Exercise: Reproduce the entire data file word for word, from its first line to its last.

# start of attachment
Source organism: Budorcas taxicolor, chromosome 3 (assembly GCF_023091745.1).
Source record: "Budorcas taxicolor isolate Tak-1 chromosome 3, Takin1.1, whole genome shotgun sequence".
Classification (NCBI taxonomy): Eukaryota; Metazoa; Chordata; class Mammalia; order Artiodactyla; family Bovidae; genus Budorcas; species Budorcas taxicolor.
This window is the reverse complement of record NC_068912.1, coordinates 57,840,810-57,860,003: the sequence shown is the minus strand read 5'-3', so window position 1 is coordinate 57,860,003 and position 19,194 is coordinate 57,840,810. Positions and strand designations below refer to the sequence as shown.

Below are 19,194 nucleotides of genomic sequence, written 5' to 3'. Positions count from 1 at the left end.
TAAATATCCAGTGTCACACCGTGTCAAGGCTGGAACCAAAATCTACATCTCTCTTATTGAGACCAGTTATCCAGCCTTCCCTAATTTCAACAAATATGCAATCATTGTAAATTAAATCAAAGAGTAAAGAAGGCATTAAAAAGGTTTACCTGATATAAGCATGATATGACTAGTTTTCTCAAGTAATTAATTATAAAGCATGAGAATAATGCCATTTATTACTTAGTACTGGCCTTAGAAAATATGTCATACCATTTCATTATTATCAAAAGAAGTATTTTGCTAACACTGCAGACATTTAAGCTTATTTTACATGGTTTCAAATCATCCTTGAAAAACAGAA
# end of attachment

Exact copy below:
Source organism: Budorcas taxicolor, chromosome 3 (assembly GCF_023091745.1).
Source record: "Budorcas taxicolor isolate Tak-1 chromosome 3, Takin1.1, whole genome shotgun sequence".
Classification (NCBI taxonomy): Eukaryota; Metazoa; Chordata; class Mammalia; order Artiodactyla; family Bovidae; genus Budorcas; species Budorcas taxicolor.
This window is the reverse complement of record NC_068912.1, coordinates 57,840,810-57,860,003: the sequence shown is the minus strand read 5'-3', so window position 1 is coordinate 57,860,003 and position 19,194 is coordinate 57,840,810. Positions and strand designations below refer to the sequence as shown.

Below are 19,194 nucleotides of genomic sequence, written 5' to 3'. Positions count from 1 at the left end.
TAAATATCCAGTGTCACACCGTGTCAAGGCTGGAACCAAAATCTACATCTCTCTTATTGAGACCAGTTATCCAGCCTTCCCTAATTTCAACAAATATGCAATCATTGTAAATTAAATCAAAGAGTAAAGAAGGCATTAAAAAGGTTTACCTGATATAAGCATGATATGACTAGTTTTCTCAAGTAATTAATTATAAAGCATGAGAATAATGCCATTTATTACTTAGTACTGGCCTTAGAAAATATGTCATACCATTTCATTATTATCAAAAGAAGTATTTTGCTAACACTGCAGACATTTAAGCTTATTTTACATGGTTTCAAATCATCCTTGAAAAACAGAA